6:25 What are some of the ways in which your identity has influenced the choices that you've made not only in terms of area of study, but just in terms of life choices? – When I was young, I had to wear my Hijab at age seven, which is very young for any Muslim in general and because of that, I had to be independent at an early age.
9:11 So what are the ways in which the mural project and just the visual of the mural, how did that resonate for you? - I love the mural project, I remember when it was started last year, there were so many people painting the mural project together and it was such a beautiful experience to watch it happen and to physically see it every time I walk past it is just amazing especially since there's representation, I can see myself there. I can resonate with that mural.
11:10 What would you say Marquette’s impact has been on women of color here on campus? - I would say there are pros and cons to the impact Marquette has left on women of color. I feel like if people do not know of the resources offered to them, it can be a very negative environment, due to the statistics of who attends Marquette. There isn’t a lot of representation for people of color and sometimes they don’t get the help they need. However, Marquette does a very good job in offering them, it’s just that it doesn’t reach a lot of women.
13:19 How would you say Marquette has impacted your sense of self-worth? – I feel like Marquette has given me the opportunity to be a leader.
15:01 In addition to your mother, who are some of the women of color who have influenced you? – I would say Janeane Najib because of the work that she does. It’s amazing how many communities she has affected and helped.
16:39 What’s the role that vulnerability has played in the path that you’ve taken, that you’ve made and the challenges that you faced? - I feel like vulnerability is something that’s essential in making others see that you’re just like them. It can help people that might be against you understand that you two are the same way, you feel those emotions that they feel as well.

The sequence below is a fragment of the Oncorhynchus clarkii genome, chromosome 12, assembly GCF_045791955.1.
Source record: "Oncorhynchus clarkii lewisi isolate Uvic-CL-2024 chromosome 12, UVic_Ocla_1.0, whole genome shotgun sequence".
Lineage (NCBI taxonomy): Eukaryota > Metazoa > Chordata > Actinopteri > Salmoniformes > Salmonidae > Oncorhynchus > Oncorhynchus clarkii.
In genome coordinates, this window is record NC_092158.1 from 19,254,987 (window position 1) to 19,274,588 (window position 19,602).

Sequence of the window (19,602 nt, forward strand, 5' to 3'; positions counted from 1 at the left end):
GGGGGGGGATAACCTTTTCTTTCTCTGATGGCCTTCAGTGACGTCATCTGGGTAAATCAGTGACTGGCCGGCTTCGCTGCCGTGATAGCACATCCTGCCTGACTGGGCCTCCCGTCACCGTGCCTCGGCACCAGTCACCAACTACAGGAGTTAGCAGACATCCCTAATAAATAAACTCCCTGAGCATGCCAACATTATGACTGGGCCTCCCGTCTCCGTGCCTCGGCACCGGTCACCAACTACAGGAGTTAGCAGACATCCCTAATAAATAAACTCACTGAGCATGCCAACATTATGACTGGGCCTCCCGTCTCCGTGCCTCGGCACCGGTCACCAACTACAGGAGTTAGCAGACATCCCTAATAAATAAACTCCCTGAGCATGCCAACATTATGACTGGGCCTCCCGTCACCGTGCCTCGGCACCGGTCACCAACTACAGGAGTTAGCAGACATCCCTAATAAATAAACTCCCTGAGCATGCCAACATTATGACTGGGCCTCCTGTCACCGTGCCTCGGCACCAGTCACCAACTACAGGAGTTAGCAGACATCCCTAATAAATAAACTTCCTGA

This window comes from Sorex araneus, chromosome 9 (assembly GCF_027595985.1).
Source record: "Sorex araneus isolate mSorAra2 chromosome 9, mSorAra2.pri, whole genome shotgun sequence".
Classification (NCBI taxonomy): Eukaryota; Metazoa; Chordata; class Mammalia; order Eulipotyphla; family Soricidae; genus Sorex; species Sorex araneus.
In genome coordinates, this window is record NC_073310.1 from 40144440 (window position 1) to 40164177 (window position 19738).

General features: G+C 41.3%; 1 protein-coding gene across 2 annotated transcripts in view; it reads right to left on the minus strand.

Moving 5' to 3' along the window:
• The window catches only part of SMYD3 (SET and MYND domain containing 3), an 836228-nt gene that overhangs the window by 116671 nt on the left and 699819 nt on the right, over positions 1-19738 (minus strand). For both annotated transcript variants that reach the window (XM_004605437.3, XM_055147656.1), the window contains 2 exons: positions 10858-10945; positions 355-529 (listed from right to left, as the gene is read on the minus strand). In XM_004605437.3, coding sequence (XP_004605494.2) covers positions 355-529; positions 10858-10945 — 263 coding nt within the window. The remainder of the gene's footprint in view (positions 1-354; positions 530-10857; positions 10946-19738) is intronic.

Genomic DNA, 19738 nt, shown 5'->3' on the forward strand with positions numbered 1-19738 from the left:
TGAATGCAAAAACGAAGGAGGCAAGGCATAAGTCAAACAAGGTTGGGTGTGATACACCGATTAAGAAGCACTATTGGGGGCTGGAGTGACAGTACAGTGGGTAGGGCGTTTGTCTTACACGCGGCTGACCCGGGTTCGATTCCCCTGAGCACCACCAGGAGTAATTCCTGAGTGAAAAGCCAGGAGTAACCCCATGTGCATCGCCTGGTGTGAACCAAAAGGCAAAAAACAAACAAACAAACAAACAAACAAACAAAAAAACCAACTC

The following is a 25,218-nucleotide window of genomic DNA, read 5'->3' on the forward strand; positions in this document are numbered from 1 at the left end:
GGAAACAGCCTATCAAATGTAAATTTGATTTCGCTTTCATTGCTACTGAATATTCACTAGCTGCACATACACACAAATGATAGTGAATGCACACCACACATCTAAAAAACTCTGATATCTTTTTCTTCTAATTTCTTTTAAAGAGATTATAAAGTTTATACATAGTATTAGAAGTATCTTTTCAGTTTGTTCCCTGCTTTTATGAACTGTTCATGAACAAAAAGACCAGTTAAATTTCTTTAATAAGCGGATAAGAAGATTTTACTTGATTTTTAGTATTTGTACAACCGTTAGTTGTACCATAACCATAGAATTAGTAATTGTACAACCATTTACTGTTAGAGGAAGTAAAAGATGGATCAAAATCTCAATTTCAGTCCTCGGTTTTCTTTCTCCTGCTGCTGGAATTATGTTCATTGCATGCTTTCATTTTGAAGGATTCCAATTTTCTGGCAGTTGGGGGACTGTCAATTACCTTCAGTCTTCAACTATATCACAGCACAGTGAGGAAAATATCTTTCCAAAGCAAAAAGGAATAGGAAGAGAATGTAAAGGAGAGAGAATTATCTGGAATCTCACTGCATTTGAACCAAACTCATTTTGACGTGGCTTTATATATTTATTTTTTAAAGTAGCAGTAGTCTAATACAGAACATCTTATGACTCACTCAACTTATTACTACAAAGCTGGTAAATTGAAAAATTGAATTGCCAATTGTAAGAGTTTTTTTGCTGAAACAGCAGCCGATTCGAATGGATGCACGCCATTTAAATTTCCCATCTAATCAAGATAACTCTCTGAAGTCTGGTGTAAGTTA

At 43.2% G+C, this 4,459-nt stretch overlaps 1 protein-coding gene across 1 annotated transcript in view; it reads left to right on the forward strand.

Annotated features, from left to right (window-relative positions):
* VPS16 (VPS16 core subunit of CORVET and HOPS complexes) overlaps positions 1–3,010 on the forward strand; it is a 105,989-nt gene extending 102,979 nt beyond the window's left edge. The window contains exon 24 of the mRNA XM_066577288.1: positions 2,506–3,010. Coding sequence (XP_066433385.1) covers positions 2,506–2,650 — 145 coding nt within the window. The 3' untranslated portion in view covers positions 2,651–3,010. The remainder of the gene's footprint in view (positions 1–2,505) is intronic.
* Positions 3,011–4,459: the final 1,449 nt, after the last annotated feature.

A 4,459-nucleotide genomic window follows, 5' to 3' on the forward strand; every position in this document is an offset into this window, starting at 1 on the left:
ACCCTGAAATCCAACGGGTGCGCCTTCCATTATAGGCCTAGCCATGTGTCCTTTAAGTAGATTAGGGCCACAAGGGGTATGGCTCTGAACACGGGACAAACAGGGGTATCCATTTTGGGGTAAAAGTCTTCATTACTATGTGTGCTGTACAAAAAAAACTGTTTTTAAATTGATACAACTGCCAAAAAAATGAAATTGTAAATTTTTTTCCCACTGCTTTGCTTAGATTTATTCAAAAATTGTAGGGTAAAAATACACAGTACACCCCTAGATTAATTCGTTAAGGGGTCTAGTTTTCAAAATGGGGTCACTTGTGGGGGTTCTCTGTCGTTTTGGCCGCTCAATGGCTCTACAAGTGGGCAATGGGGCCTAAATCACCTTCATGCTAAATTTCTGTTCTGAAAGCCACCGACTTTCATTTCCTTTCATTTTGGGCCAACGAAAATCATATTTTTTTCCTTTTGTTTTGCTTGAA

18:37 What are your hopes for women of color on Marquette campus? - I really hope that we can be the frontline of Marquette, that when they look at potential leaders, they look at women of color as the first choice.
19:38 What are your hopes for the future of Marquette? – I hope that in the future, the mural will definitely still be up. I also hope that there will be amazing programs for people of color.
21:20 What about hope for your own future? – I hope that I can be someone that people will look up to follow their dreams and to know that they can do it too.
22:26 You have many majors; how do those work out for you as it relates to your hopes for the future? - I hope to be a prosecutor in the future in the criminal field. However, I want to know more about people, which I feel is essential.
24:07 What would you like our community to know about you and your journey? – Thank you, first of all for the support everyone has shown me and also to be on the lookout because I will keep going and I’m going to pursue what I want to pursue, I will take any and every opportunity to get to that.
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The Our Roots Say That We're Sisters Podcast series was recorded and produced by Podcast Town (www.podcasttown.net)